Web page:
(Note: A downloadable PDF copy of this lesson is available on the last page.)
Why do you do and say things that you later regret?
So be careful. lf you are thinking, “Oh, l would never behave like that”—let this be a warning to you. For you too may fall into sin.
1 Corinthians 10:12, LB
Throughout life, I have tended to resist facing up to my sinful behavior when I was in the middle of doing it. Often, to have my sinful behavior pointed out to me was more distressing than the behavior itself. This graphically happened to me once in a manner that I will never forget.
I was speaking fervently one night on confession and repentance. After the meeting, my wife and I drove a while to our next engagement.
We stopped to spend the night in a first-class hotel. We slept on the finest mattress money could buy. In the morning we had baths and used the deodorants that the ads say you should use to promote good will. We had a good breakfast. We started out in our new, air-conditioned car, complete with stereo radio.
Humanly speaking, we had to have a good day, didn’t we? According to the sociologists, I’ve had a good secure environment, we were well educated, challenged, enjoyed good housing, good food, we were clean, and we had money. We had it made, didn’t we?
It was a beautiful day and all was friendly until we came to a crossroad leading on to the freeway. I turned toward Detroit, our destination, when my wife said, “Henry, you are going the wrong way.”
That remark burned me up. My sarcastic reply was, “Don’t you think I know where Detroit is? Look! Do you want to drive this car, or do you want me to drive this car!?”
And away we went in air-conditioned comfort. We still smelled good. We had a good breakfast under our belts, we had nice clothes, the scenery was beautiful, the car was driving smoothly, and I was furious. Telling me that I was headed in the wrong direction! I’d lived in this area for years and surely knew my directions! After all, when you feel deeply and certain about something, you ought to stick up for your convictions, shouldn’t you? She said nothing. She was to handle the road map and keep us from getting lost.
After a while we came to the first exit. A huge sign with an arrow pointed in the direction we were going. Above the arrow was the word Chicago. And that was the opposite direction from Detroit.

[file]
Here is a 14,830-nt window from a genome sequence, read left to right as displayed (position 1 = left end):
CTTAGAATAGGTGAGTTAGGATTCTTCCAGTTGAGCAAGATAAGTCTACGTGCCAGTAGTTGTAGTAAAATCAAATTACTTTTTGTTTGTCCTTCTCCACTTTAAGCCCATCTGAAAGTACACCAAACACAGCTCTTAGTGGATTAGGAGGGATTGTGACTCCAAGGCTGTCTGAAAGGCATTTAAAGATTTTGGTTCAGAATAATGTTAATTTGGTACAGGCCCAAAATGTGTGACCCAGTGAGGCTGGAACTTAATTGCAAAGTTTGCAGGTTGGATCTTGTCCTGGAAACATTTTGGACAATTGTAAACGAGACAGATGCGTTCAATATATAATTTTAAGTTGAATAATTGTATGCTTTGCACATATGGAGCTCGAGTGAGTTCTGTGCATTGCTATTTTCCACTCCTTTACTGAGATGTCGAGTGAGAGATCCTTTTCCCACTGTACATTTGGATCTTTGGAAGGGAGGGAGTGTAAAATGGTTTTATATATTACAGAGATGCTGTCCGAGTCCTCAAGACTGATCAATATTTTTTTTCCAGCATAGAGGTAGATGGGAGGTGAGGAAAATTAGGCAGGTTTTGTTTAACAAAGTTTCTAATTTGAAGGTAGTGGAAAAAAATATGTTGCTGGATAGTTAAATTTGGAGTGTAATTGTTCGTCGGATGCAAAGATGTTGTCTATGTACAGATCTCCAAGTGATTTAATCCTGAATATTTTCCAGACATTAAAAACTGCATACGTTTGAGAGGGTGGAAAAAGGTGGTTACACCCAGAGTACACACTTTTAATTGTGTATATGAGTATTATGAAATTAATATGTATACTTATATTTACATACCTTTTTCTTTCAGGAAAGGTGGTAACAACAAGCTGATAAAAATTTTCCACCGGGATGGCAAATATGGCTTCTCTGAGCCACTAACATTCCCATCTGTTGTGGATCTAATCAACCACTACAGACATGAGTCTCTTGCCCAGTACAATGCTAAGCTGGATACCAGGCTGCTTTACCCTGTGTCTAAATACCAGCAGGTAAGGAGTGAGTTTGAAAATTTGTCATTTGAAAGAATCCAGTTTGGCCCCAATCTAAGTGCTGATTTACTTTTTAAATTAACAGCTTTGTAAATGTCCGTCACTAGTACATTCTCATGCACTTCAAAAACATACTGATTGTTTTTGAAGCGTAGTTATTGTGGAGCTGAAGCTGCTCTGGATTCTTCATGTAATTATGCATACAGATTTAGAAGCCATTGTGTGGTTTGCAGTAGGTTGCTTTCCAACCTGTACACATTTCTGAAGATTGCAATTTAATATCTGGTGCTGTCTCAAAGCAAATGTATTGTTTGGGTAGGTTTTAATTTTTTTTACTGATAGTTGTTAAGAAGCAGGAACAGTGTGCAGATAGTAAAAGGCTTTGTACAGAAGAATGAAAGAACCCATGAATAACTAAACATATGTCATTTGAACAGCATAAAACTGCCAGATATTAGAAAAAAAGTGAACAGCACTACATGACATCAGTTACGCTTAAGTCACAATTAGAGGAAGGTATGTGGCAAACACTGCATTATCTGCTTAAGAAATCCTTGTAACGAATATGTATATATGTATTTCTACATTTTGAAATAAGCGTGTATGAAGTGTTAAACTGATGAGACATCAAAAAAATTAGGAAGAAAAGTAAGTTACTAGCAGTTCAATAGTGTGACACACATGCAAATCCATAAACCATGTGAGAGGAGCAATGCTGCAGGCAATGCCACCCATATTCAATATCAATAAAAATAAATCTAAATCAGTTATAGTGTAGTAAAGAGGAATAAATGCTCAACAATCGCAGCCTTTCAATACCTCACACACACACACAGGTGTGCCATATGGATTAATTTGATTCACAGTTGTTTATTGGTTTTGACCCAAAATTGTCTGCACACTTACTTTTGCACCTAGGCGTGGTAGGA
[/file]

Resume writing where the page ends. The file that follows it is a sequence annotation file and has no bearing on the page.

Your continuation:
Now, I have a Ph.D. degree. My training is in the area of evaluating data unemotionally and accurately to produce advice based on the data. This is how I make my living; I get paid for my judgments.
I chose to ignore the sign.
Away we went, in air-conditioned comfort. We came to the next exit, which was some distance from the last one. The sign had a big arrow pointing in our direction, and above the arrow: Chicago.
Did you ever get that cold, clammy feeling after you have set someone straight that it’s possible you might be wrong? I felt myself becoming more angry at my wife and decided to try one more exit and away we went.
Can you believe that? You smile, but do you realize that you are smiling at a very sad story? What does this illustrate? The weaknesses and limitations of education. Is it not true that in a fit of anger and stubbornness, all you know can get short-circuited and you can act like a stupid fool?
A brittle, electric silence was in the air. Both of us looked straight ahead and were silent.
The next exit was the same. There was that arrow pointing to Chicago. Would you believe that I decided to try one more exit in order to give me time to figure out how to get to Detroit without turning around?
Have you ever acted like that? You know you are wrong, but, so help you, you are not going to admit it. You do everything you can to avoid admitting you are wrong. That is the way it was with me. You couldn’t have dragged me off that freeway with a tow truck!
I shared this story of my driving past exits with a close friend for his comments before submitting the manuscript for publication. He told me that I needed to reduce the number of exits that I drove past.
He said that one or two would be okay, but passing three exits would stretch my credibility and was out of the question. He pointed out that, in his opinion, it also insulted the intelligence of the reader.
I gave his suggestion serious thought and decided that his constructive comments were logical and correct. But, over the next few days, I kept thinking, “But it is a true story!” Then it hit me: My behavior only reinforces the lesson! We as Christians tend to underestimate sin’s power over our behavior. I kept the original story.